Vessel Name: Opal of Queensland
Vessel Make/Model: Tayana 52AC
Hailing Port: Bundaberg
Crew: Nicky, Gerry and Priss
About: Motley mostly, especially the cat
Opal of Queensland's Photos - Main
30 Photos
Created 22 October 2021
10 Photos
Created 16 September 2021
25 Photos
Created 14 September 2021
57 Photos
Created 7 August 2021
44 Photos
Created 17 July 2021
69 Photos
Created 11 July 2021
41 Photos
Created 10 July 2021
33 Photos
Created 13 May 2021
49 Photos
Created 3 May 2021
59 Photos
Created 9 April 2021
34 Photos
Created 5 April 2021
9 Photos
Created 5 April 2021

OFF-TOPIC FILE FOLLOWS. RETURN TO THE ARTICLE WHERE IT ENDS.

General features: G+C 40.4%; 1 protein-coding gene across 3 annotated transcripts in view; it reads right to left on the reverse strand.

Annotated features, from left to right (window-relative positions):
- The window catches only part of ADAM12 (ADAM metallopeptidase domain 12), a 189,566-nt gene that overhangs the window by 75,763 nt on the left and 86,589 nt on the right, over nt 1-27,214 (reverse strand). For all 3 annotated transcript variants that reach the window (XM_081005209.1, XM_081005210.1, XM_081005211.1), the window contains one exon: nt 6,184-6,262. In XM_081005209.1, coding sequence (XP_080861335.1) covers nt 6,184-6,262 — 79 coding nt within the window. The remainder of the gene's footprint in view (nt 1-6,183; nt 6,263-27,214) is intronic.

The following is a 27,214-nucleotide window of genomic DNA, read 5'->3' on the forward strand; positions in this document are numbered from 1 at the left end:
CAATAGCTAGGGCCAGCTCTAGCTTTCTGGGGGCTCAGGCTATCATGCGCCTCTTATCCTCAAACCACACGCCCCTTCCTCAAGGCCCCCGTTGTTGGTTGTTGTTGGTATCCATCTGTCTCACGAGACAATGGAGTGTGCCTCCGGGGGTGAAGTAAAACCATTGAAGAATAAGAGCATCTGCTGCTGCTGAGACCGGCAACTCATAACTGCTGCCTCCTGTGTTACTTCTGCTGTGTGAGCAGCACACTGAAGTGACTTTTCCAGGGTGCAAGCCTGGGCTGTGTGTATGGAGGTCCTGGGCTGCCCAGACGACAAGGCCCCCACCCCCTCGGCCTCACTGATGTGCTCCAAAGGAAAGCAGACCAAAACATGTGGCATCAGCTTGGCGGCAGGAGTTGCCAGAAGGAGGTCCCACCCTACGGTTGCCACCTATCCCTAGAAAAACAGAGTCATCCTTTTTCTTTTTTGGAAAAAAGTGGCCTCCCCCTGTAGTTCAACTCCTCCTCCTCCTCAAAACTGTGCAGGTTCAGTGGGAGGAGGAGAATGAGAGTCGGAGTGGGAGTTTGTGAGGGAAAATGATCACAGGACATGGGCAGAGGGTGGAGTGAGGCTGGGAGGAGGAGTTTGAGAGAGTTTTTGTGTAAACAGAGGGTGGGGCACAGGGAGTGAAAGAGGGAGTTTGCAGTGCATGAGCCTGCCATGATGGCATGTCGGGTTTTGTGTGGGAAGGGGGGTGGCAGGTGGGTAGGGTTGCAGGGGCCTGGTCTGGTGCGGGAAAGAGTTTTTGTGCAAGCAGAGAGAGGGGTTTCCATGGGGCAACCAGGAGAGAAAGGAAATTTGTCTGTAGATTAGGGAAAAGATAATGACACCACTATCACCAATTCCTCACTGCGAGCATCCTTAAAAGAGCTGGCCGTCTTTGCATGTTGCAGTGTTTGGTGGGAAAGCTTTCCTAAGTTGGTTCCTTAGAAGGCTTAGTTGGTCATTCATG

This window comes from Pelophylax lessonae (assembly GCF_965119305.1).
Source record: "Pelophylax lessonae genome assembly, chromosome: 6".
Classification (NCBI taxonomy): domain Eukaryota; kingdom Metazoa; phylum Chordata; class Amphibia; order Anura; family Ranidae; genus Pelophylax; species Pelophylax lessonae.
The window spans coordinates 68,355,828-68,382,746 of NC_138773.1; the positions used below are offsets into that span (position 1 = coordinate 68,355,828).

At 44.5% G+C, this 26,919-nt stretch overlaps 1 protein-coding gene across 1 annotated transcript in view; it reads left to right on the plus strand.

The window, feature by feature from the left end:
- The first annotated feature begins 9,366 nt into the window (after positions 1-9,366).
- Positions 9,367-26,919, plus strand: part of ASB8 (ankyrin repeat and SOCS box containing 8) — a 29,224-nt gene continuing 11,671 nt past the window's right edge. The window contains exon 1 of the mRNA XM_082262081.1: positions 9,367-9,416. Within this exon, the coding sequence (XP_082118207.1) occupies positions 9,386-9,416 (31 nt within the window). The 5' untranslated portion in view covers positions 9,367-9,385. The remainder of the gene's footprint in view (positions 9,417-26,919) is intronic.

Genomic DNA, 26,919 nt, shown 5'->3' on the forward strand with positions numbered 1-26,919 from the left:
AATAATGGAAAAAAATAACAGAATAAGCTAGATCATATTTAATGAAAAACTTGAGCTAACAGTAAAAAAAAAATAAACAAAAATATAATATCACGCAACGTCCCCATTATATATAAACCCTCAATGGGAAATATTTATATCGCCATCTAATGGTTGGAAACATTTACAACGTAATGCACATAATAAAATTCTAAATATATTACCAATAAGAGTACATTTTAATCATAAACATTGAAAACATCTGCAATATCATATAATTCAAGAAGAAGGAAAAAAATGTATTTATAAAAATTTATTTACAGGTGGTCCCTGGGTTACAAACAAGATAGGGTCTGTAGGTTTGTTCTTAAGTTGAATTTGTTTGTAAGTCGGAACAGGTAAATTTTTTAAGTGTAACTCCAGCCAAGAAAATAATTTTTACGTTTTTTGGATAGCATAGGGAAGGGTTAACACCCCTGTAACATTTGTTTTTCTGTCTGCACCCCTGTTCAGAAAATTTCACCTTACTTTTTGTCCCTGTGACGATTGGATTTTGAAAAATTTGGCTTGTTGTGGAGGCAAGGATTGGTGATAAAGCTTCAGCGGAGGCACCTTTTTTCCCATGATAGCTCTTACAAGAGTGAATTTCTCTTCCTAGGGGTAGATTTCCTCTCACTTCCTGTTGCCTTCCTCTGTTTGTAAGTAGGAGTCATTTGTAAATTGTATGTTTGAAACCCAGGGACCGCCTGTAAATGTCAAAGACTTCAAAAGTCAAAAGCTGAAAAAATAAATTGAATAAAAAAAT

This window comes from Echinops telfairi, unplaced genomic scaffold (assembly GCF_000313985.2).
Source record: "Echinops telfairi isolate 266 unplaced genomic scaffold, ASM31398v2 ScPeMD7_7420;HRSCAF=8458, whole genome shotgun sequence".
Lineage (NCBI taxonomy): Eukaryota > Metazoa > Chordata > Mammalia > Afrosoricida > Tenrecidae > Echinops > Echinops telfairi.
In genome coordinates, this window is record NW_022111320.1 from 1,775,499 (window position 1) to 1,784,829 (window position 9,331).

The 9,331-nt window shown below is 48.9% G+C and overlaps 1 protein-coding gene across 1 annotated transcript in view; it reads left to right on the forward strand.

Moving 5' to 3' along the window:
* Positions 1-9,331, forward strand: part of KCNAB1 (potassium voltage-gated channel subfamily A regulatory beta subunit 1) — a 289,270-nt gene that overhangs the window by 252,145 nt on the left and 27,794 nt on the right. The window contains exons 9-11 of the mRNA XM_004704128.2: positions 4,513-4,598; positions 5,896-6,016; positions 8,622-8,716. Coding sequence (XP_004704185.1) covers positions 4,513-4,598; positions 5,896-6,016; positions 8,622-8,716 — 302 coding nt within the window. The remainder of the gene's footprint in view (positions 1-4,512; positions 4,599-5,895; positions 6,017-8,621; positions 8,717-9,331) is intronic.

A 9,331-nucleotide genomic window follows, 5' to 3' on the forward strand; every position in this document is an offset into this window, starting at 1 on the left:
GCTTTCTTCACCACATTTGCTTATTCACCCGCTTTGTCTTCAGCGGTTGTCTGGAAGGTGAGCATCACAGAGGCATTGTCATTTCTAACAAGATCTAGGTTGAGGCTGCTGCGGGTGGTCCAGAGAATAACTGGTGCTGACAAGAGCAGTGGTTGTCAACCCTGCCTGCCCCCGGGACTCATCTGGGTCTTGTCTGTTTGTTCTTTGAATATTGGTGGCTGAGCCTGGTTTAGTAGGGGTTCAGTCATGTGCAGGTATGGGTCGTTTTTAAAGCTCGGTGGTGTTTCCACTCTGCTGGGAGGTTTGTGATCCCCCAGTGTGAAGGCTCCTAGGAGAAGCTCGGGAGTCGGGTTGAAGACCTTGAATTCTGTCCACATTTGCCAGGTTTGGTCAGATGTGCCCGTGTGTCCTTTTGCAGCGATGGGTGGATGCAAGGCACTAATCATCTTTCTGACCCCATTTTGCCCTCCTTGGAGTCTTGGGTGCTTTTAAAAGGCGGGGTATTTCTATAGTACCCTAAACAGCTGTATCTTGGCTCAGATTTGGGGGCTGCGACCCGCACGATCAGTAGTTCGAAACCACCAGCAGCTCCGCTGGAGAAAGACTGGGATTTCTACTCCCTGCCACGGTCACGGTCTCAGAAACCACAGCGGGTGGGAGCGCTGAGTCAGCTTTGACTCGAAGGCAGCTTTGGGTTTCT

68 Photos
Created 4 April 2021
21 Photos
Created 12 March 2021
26 Photos
Created 27 February 2021
plenty of broken bits and things to fix in Colombia
44 Photos
Created 25 February 2021
25 Photos
Created 13 February 2021
27 Photos
Created 13 February 2021
29 Photos
Created 13 February 2021
36 Photos
Created 13 February 2021
20 Photos
Created 13 February 2021
13 Photos
Created 5 December 2020
Wind indicator replacement
12 Photos
Created 24 November 2020
15 Photos
Created 3 November 2020
leaving Port Louis marina, travelling to Spice Island Marine yard and hauling out to do the anti fouling
60 Photos
Created 3 November 2020
10 Photos
Created 29 July 2020
20 Photos | 2 Sub-Albums
Created 5 July 2020
28 Photos
Created 26 June 2020
62 Photos
Created 20 June 2020
10 Photos
Created 4 June 2020
155 Photos
Created 4 December 2019
104 Photos
Created 4 December 2019
55 Photos | 2 Sub-Albums
Created 1 November 2019
The life and antics of Miss Priss aboard Opal
27 Photos
Created 1 November 2019

Who: Nicky, Gerry and Priss
Port: Bundaberg